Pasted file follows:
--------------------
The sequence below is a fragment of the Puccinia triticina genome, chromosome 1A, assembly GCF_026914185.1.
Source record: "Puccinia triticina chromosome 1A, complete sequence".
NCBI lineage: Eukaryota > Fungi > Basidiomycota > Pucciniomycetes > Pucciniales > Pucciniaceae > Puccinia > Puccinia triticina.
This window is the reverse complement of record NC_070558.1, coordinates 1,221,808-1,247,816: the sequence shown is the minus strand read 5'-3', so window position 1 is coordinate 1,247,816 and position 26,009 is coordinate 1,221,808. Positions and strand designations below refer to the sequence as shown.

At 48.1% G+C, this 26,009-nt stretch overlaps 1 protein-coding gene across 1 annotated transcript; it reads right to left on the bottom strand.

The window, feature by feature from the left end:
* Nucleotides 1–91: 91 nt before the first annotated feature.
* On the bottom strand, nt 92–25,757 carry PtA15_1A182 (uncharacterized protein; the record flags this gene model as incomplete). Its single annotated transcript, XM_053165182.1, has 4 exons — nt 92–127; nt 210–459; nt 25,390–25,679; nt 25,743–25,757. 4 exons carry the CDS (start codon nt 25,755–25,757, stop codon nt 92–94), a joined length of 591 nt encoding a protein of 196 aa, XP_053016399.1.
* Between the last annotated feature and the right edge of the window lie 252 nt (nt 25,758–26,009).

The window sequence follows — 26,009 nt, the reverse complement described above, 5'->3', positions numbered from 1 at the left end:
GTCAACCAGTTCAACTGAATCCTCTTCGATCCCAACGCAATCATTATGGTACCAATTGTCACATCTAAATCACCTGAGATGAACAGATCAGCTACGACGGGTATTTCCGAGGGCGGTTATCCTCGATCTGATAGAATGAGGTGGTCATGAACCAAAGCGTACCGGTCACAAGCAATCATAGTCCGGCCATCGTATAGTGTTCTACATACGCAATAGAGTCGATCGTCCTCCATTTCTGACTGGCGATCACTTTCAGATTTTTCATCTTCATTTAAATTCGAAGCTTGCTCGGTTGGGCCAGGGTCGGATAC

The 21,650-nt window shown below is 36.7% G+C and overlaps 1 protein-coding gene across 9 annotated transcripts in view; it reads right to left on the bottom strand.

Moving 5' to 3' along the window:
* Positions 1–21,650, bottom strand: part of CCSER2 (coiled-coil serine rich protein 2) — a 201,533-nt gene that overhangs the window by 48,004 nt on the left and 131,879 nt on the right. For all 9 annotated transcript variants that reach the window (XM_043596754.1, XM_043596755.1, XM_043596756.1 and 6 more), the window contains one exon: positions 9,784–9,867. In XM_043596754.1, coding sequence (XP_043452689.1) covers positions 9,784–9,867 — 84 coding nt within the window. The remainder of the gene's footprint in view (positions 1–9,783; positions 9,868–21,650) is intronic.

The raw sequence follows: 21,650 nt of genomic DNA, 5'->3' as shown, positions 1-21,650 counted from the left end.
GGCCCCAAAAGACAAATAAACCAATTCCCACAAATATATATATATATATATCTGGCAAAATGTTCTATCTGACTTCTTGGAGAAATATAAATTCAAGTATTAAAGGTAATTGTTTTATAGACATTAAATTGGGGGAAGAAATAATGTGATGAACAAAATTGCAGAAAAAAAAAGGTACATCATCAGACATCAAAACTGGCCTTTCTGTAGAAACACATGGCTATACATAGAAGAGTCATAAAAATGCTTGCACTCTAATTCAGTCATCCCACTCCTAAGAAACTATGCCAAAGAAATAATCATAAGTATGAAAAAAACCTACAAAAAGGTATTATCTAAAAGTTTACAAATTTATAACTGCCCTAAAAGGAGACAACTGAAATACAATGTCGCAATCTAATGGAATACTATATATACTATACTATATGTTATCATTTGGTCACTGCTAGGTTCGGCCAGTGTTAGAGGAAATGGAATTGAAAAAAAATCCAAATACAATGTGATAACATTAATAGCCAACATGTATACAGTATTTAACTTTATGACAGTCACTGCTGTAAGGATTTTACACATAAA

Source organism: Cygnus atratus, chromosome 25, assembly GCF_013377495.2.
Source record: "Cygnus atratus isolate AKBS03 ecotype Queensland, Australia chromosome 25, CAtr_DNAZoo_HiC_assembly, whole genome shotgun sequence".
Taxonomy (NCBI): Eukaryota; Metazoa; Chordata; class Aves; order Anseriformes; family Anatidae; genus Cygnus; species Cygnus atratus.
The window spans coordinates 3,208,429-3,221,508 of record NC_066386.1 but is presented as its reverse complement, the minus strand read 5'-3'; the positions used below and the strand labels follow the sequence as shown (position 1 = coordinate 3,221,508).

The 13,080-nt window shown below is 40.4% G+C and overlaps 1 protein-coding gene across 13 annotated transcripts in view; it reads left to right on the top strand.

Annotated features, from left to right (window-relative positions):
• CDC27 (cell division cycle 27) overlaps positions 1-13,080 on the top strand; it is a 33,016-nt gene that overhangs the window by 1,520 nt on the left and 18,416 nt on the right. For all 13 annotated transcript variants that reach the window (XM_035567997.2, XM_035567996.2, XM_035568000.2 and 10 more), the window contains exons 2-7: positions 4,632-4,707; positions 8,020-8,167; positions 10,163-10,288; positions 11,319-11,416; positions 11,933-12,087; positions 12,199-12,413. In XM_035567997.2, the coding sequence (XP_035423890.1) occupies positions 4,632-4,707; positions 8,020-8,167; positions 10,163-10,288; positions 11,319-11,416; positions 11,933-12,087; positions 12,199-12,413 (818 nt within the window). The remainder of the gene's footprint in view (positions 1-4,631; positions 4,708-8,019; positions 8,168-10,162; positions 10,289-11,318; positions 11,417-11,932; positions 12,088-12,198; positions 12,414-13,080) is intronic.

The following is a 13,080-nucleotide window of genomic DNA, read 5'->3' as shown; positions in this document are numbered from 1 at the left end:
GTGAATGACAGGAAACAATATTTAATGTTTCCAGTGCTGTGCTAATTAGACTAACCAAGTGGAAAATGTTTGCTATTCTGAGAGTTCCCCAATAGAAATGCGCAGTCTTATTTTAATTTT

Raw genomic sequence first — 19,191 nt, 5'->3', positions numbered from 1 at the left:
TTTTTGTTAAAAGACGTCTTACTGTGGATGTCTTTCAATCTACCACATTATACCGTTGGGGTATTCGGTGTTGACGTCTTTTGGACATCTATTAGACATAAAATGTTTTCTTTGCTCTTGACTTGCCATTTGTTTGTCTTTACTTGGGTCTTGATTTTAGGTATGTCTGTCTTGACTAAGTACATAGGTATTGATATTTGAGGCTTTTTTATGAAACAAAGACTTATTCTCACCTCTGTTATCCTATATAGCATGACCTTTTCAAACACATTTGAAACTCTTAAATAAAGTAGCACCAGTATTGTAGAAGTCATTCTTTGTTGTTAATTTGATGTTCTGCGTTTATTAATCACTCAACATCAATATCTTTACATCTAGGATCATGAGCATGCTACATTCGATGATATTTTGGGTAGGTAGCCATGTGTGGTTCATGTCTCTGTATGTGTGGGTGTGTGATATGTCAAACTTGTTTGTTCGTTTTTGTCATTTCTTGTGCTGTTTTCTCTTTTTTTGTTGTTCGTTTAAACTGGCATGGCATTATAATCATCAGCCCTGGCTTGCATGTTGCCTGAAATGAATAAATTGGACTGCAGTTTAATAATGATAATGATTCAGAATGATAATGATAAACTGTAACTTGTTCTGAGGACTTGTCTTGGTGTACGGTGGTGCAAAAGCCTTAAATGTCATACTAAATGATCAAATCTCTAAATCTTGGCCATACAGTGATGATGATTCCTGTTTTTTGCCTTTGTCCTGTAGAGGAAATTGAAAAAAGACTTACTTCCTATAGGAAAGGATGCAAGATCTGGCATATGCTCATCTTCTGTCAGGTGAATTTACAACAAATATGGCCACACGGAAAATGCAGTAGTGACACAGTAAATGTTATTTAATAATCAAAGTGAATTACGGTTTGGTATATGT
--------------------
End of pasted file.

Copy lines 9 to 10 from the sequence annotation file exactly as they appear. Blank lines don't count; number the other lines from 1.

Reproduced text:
* Between the last annotated feature and the right edge of the window lie 252 nt (nt 25,758–26,009).

The window sequence follows — 26,009 nt, the reverse complement described above, 5'->3', positions numbered from 1 at the left end: